MINESTRONE FOR THE SOUL
“The black heart is a result of the unknown. Walk the street of the unknown with your head up, instead of fearing it, and your black heart will float away.” -My husband Antonio
Sometimes, your heart is so heavy that you can’t lift it up no matter your physical prowess or how hard you try. You slow down, but everything around you speeds up. You have what my Italian father has named the cuore nero, which is Italian for black heart. It’s how he describes bouts of anxiety that can debilitate you. There’s this overwhelming sensation that attacks you in the pit of your gut and makes you so certain a black cloud hangs directly over your head, so certain the worst is on the horizon that you can’t sleep. You can’t eat. You can’t love.
When the black heart strikes at Christmas, you sink extra deep because happiness magnifies sadness and sadness magnifies happiness. You end up feeling as though you’ve been wrapped and stuffed in one of the gift boxes. You have no voice. You can’t can’t breathe. No one is saving you. Even the warm lights aglow and the twinkle in Santa’s eye are not enough to snap you out of it. Try as they might.
This is not news to you. I once turned to social media to see lovely images of long lost friends and far away family celebrating milestones with their photos of smiling babies, grandparents dancing the Tarantella, newlyweds sharing a kiss. Now, when I open my Facebook feed, it’s awash in devastation, replete with beloved family members who have passed away, gripping illnesses tearing up families, and general discontent.
If ever there was a year to have the blackest of hearts it was miserable 2016. Many wonderfully talented people died, including but not limited to Prince, Nancy Reagan, Alan Thicke, the last American hero and frontiersman John Glenn, and the list goes on and on. It’s crushing, really. Those were big blows to the cultural psyche. Of course, the other elephant in the room is the elephant in the White House. Half the country is excited about the change afoot with soon-to-be President Donald J. Trump. But the other half is terrified. The Trump supporters are offended by their fears. And the others are shocked by the lack of empathy and recognition for their feelings. We’ve laid our open wounds on the table, and now we’re all just poking at them constantly. Those carrying the impossibly heavy black heart can’t help but wonder if infection is coming. After all, we all know of a house divided.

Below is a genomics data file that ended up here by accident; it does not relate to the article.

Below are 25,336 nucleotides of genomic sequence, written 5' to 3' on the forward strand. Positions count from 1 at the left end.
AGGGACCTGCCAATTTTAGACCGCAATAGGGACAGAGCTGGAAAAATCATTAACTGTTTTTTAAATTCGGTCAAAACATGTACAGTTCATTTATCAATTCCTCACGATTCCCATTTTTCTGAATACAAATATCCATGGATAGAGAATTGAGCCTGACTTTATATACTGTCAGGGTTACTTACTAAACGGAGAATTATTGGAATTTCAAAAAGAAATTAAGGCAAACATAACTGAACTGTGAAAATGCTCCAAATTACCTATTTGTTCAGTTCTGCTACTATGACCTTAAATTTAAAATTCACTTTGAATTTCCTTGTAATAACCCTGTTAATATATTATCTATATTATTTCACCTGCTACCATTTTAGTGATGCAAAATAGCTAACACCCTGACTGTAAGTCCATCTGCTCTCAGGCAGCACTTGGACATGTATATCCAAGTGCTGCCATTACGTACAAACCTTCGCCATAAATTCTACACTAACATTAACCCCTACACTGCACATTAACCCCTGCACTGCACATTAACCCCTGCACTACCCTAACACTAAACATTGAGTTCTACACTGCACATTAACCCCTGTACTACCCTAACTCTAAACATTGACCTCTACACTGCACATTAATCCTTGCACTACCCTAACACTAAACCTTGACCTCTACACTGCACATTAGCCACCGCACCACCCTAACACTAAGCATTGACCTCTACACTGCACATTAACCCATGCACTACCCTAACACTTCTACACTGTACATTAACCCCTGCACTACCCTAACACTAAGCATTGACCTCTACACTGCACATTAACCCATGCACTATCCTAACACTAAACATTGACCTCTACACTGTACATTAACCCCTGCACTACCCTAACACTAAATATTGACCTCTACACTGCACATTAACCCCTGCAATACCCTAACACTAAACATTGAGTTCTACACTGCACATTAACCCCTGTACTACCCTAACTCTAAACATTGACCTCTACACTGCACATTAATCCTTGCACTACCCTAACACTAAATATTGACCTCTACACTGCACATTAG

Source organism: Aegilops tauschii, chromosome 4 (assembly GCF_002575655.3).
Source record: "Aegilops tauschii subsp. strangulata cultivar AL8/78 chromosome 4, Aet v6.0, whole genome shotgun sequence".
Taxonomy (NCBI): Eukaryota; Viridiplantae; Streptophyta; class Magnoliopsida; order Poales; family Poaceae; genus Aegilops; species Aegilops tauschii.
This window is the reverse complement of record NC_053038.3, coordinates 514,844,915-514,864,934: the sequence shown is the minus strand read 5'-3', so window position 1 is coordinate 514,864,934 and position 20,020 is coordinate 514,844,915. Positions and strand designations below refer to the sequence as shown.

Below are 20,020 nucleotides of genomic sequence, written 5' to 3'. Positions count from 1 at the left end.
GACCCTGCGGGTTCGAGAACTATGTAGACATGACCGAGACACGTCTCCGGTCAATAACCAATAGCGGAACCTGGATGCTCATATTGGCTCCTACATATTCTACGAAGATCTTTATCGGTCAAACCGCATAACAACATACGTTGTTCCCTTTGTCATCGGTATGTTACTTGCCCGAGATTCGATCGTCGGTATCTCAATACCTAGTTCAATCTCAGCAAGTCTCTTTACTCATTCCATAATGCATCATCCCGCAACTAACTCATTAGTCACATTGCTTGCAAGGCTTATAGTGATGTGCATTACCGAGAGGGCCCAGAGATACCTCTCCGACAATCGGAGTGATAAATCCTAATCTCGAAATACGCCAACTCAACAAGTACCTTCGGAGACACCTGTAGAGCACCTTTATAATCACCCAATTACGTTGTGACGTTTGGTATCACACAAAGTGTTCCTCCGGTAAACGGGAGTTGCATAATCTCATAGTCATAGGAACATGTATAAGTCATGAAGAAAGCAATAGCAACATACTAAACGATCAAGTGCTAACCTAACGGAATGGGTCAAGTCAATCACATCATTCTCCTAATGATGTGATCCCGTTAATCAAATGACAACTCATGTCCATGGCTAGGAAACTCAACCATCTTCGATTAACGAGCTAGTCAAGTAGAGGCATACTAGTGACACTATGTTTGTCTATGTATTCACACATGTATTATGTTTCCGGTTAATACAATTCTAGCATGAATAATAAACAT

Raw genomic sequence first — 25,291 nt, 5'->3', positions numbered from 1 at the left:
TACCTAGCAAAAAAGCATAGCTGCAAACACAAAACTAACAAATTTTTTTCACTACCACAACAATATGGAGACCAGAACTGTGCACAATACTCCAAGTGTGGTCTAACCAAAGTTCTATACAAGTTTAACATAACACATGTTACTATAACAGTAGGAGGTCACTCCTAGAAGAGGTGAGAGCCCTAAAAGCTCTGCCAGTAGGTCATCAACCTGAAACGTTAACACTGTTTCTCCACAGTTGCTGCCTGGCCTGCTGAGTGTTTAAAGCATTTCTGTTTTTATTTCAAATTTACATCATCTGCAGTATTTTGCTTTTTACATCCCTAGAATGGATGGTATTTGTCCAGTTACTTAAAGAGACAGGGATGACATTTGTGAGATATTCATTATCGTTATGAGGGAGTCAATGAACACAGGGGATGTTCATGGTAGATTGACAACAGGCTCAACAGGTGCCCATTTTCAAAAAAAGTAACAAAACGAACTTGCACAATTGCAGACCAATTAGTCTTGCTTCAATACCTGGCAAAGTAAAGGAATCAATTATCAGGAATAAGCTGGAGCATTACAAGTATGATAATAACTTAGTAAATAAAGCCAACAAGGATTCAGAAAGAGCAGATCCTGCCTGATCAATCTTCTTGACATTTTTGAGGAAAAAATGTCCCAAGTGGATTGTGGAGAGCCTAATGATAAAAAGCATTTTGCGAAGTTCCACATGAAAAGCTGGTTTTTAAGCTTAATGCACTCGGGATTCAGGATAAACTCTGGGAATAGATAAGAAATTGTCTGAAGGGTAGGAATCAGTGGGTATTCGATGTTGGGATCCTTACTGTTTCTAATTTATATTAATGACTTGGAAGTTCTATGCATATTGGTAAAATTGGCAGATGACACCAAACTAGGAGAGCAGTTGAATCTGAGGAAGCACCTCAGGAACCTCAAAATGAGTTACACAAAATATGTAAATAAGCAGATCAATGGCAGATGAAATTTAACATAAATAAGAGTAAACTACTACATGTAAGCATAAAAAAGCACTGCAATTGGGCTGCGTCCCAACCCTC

Truly, really, honestly, that’s not what the black heart is about though. It’s far more personal than the political or cultural zeitgeist. It’s about what’s going on in your home, head, and heart. For me, this was the year that I realized I have been lost for a while, the year after my grandfather died in front of me and I had to finally confront the crazy in my brain, the year I questioned my career, the year some of my core beliefs about how hard work and discipline would carry me further even if I didn’t have enough followers on Facebook or Twitter would shatter, the year so many bad things happened to so many good people in my life. It was the year of a profound loss of innocence, perhaps, the last layer of it as I inch ever closer to 40.
Now, it’s Christmastime. I’m supposed to be happy. Things are turning around for me, in fact. I have a 5-year-old son, who thinks Christmas is the best thing since last Christmas. He giggles with glee at the sight of any Santa anywhere, sings holiday songs about snow falling, menorahs lighting, dreidels spinning, and bells jingling like a broken record. He has full-fledged conversations with us. That’s huge. You probably don’t realize how huge, but I know. He did not speak a word until a year and a half ago, and in the last few months the change has been dramatic. Something clicked, and now my son suddenly is a chatterbox, who knows his letters and numbers and all these songs. So many songs. Every sound he utters is my Christmas music. It is the greatest gift in the history of ever, and yet I am barely able to hold up this black heart. The eggnog should be enhancing my buzz, but there’s no buzz to be found. What gives?
It’s almost as if I’m afraid to get happy, afraid it will all go away. Then what? Sink deeper? Feel darker? Never sleep again? The other day I confided in my husband, who has read my sadness and has wallowed a bit with me because it’s contagious like that. I told him of this black heart. He told me I was simply fearing the unknown, with some of the uncharted waters I’m swimming in for work and our son, who will soon be transitioning into a general education class before moving onto kindergarten with new kids, who haven’t faced the challenges he has.
I have to let go, so he can grow, even though my very nature is telling me to keep him in my safe arms forever. I have to let go for my work. I have to let go, so we can both breathe again. I have to let go for him. I have to let go for me.
The thing is I’m appreciating myself least of all. I’ve forgotten my talents, my strengths, my dedication, my power. The words will come. The work will come. They always do. “The black heart is a result of the unknown. Walk the street of the unknown with your head up, instead of fearing it, and your black heart will float away,” said my husband. He reminded me that it is we who hold onto our black heart. It is we who must let it go. That is when we will have our true Christmas.
Di Meglio has written the Our Paesani column for ItaliansRus.com since 2003. You can follow the Italian Mamma on Facebook or Twitter @ItalianMamma10. For more handmade crafts and party gear, visit the Italian Mamma store on Etsy.